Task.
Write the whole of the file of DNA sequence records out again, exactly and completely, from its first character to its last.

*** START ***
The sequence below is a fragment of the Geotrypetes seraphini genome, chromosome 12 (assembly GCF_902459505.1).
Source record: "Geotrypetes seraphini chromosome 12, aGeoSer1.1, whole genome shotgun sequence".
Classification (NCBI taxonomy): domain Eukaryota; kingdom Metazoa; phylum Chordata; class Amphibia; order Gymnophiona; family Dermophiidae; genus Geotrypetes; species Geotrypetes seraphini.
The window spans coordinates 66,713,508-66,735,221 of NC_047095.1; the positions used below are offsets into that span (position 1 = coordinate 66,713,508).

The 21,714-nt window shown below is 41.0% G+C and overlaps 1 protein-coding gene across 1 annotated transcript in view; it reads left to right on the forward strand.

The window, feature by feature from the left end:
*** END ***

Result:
The sequence below is a fragment of the Geotrypetes seraphini genome, chromosome 12 (assembly GCF_902459505.1).
Source record: "Geotrypetes seraphini chromosome 12, aGeoSer1.1, whole genome shotgun sequence".
Classification (NCBI taxonomy): domain Eukaryota; kingdom Metazoa; phylum Chordata; class Amphibia; order Gymnophiona; family Dermophiidae; genus Geotrypetes; species Geotrypetes seraphini.
The window spans coordinates 66,713,508-66,735,221 of NC_047095.1; the positions used below are offsets into that span (position 1 = coordinate 66,713,508).

The 21,714-nt window shown below is 41.0% G+C and overlaps 1 protein-coding gene across 1 annotated transcript in view; it reads left to right on the forward strand.

The window, feature by feature from the left end: